And so the season begins to roll faster and faster, spooky, scary skeletons, goblins and wytches , scary movies and dark and stormy nights. I’ve had one Hel of a kick ass couple of months, with three major deaths, the final one my mother, and lest the spirits drag me down to the Pits and throw me into the Bog of Depression, I’m dragging out Georgie to share again this year. Enjoy!
I watched the shadows scroll by, each a grotesque representation of the demons that inhabited my mind. I cowered beneath the giant pine tree that grew from the side of the old stone wall, waiting for my older brother to rescue me, shivering in the cold of All Hallows Eve. He promised me he would come, and even though Georgie was a prankster, he had never failed me. I put Georgie’s face before me, willing him to appear, my hero with the deep black cape that he loved to swirl around him, his plastic pointed teeth hanging loosely in his mouth.
Watching him paint the shadows under his eyes earlier in the day, I giggled as he practiced his speech. “I vant to suck your blood!” he kept saying, rolling his tongue with each syllable. His amazing blue eyes slid sideways, looking at me in the mirror, and I laughed till tears rolled down my cheeks, their tracks leaving the black smudges of my own makeup on my rosy cheeks. I was his victim tonight, the night of the living dead, trick or treating with beastly delight. His cape billowed as he whirled toward me, a whole head taller and convincingly evil. Squealing in mock terror, I turned to run into my bedroom, “Count Georgula! Please spare me!” Dramatic to the end, I crossed my brow with my hand and fell onto my own small bed in the poorly lit room.
Georgie moved swiftly and silently to where I lay, and reached toward my throat with his funny white plastic teeth. His hand suddenly went to my sides, and he began tickling me intensely. I begged him to stop, threatening him with a call to mum and dad. No, he had whispered, no! I’ll stop! Dear old mummy and dad would surely put an end to our little excursion out this evening. It’ll only bring trouble, they had said, when asked if we could participate in the holiday. It’s a dangerous game, and you will both stay indoors tonight.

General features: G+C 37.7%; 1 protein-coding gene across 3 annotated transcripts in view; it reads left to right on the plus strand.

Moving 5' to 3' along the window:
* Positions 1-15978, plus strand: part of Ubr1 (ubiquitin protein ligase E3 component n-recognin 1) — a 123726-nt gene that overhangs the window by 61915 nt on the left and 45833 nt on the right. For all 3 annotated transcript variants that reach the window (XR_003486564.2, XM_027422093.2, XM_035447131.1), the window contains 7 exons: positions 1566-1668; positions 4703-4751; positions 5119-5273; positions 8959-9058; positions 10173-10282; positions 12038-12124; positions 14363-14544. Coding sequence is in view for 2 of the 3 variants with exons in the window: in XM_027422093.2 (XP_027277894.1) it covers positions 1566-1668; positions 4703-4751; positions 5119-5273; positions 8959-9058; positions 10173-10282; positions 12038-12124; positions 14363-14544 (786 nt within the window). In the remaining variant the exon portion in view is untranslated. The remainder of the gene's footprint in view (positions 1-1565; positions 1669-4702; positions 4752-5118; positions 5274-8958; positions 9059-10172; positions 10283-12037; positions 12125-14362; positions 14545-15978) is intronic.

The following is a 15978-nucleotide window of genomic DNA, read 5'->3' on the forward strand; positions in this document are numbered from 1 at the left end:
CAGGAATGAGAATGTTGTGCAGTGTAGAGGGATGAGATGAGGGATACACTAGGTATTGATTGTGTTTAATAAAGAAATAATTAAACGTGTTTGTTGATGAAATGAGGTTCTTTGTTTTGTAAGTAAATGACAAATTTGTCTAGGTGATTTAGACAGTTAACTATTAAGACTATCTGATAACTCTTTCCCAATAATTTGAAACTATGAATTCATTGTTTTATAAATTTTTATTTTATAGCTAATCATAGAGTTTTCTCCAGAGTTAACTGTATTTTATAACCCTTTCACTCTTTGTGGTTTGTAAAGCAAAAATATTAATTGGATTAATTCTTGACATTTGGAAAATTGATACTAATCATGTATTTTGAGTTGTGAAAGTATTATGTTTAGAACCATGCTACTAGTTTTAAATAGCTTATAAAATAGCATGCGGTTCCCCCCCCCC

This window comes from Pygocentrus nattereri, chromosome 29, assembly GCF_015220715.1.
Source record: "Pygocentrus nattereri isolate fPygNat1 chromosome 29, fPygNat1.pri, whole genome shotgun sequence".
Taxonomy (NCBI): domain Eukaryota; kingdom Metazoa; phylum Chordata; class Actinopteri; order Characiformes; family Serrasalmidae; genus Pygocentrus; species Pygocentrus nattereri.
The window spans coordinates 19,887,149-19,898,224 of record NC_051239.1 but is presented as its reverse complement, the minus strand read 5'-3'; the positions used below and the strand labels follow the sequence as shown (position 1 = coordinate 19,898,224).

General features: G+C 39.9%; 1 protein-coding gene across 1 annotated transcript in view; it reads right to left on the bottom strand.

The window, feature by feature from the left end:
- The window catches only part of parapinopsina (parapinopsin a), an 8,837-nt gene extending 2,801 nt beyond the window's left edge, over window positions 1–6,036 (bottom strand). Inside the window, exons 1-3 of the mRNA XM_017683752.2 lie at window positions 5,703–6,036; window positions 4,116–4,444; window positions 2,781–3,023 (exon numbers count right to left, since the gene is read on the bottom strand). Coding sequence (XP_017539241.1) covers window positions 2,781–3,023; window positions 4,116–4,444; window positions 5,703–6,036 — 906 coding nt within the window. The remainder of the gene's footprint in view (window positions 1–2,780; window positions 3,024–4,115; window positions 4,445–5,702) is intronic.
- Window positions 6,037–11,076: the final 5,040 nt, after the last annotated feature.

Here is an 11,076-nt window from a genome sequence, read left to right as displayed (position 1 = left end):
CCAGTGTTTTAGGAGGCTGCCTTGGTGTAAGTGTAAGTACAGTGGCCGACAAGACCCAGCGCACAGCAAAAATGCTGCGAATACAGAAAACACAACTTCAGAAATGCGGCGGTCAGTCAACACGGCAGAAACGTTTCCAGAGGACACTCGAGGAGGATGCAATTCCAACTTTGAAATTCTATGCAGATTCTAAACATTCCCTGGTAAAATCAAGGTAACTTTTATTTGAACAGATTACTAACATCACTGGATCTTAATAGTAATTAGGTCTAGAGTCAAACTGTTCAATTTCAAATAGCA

Georgie had jumped quietly back, grabbed my hand and pulled me up. Smiling secretly, loving my brother, we both snuck down the dark stairs, listening carefully for sounds from the back of the house where our parents were cooking something in the kitchen. I caught the scent of cooking meat, and knew that they would be occupied for quite some time, so we carefully tip toed out the front door, Georgie closing it quietly behind him. I smoothed my own dress, the piles of crinoline fluffing the dark skirt up into a billowing cloud around my legs. Gorgeous my big brother said through his teeth, and we went flying down the cobblestone sidewalk toward the street.
The cold autumn winds blew through the night, chilling the air. It was invigorating and as it whipped the dead leaves up in the air, I felt the thrill of the hunt. Our own trick or treat bags in hand, we set off toward the darker side of town, away from the lights and into the gloom. Seeing the children dressed in their costumes, running through the streets and howling with laughter gave me goose bumps. They were just lovely, and having such a time on this night of the living dead. Small, tender fairy girls, and plump cowboys covered in chocolate peered into their bags after each stop checking their bounty. Parents walked along behind them, chatting with each other about the Parade, or the latest news.
Soon the streets grew darker, and Georgie began pulling me along faster. The leagues of children had thinned, and the neglected pavement buckled with despair. We went further into the darkness and as the houses thinned, holding shabby empty lots between them, until I could see the old stone wall that rested at the end of the sidewalk. There are always some there, he whispered conspiratorially, pointing to the old iron gate with his pale finger. My heart fluttered with excitement, and just a hint of fear. What if there aren’t, Georgie? Wild and brave Georgie, taking his kid sister for her first trick or treat. Of course there are, he smiled, his mouth watering.
We slowed and stopped before the gate. Massive and rusted, the iron gate was hanging partially open, hinting at a previous entry. Georgie used both hands to push it open a little further, the noise of the ancient hinges screaming with pain. He stepped through the gate; I followed close behind, not wanting to get left alone in this spooky place.